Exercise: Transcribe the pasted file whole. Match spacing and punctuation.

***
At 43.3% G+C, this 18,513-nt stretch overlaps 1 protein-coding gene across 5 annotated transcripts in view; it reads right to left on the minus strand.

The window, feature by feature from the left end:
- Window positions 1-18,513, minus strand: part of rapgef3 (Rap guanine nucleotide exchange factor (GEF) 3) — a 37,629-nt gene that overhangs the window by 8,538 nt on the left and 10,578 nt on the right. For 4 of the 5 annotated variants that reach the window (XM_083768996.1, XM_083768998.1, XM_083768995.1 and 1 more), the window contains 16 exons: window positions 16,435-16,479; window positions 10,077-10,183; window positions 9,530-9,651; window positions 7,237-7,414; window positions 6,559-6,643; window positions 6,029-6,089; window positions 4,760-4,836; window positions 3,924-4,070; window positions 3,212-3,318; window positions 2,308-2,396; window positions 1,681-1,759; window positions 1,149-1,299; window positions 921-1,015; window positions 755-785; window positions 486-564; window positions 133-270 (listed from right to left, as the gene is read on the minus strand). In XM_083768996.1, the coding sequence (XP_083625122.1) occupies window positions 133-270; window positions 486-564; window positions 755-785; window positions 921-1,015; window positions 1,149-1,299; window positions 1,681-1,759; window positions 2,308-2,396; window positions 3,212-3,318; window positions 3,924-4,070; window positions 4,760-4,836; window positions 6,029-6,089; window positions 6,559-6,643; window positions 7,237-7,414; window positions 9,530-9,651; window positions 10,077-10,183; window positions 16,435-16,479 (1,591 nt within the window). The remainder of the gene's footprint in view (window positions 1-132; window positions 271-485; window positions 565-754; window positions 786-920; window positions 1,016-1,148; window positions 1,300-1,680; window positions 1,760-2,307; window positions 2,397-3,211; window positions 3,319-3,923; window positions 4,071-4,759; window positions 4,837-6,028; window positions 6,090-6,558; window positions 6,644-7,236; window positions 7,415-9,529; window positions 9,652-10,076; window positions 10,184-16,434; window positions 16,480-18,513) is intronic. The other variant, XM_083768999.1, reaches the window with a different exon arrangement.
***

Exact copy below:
At 43.3% G+C, this 18,513-nt stretch overlaps 1 protein-coding gene across 5 annotated transcripts in view; it reads right to left on the minus strand.

The window, feature by feature from the left end:
- Window positions 1-18,513, minus strand: part of rapgef3 (Rap guanine nucleotide exchange factor (GEF) 3) — a 37,629-nt gene that overhangs the window by 8,538 nt on the left and 10,578 nt on the right. For 4 of the 5 annotated variants that reach the window (XM_083768996.1, XM_083768998.1, XM_083768995.1 and 1 more), the window contains 16 exons: window positions 16,435-16,479; window positions 10,077-10,183; window positions 9,530-9,651; window positions 7,237-7,414; window positions 6,559-6,643; window positions 6,029-6,089; window positions 4,760-4,836; window positions 3,924-4,070; window positions 3,212-3,318; window positions 2,308-2,396; window positions 1,681-1,759; window positions 1,149-1,299; window positions 921-1,015; window positions 755-785; window positions 486-564; window positions 133-270 (listed from right to left, as the gene is read on the minus strand). In XM_083768996.1, the coding sequence (XP_083625122.1) occupies window positions 133-270; window positions 486-564; window positions 755-785; window positions 921-1,015; window positions 1,149-1,299; window positions 1,681-1,759; window positions 2,308-2,396; window positions 3,212-3,318; window positions 3,924-4,070; window positions 4,760-4,836; window positions 6,029-6,089; window positions 6,559-6,643; window positions 7,237-7,414; window positions 9,530-9,651; window positions 10,077-10,183; window positions 16,435-16,479 (1,591 nt within the window). The remainder of the gene's footprint in view (window positions 1-132; window positions 271-485; window positions 565-754; window positions 786-920; window positions 1,016-1,148; window positions 1,300-1,680; window positions 1,760-2,307; window positions 2,397-3,211; window positions 3,319-3,923; window positions 4,071-4,759; window positions 4,837-6,028; window positions 6,090-6,558; window positions 6,644-7,236; window positions 7,415-9,529; window positions 9,652-10,076; window positions 10,184-16,434; window positions 16,480-18,513) is intronic. The other variant, XM_083768999.1, reaches the window with a different exon arrangement.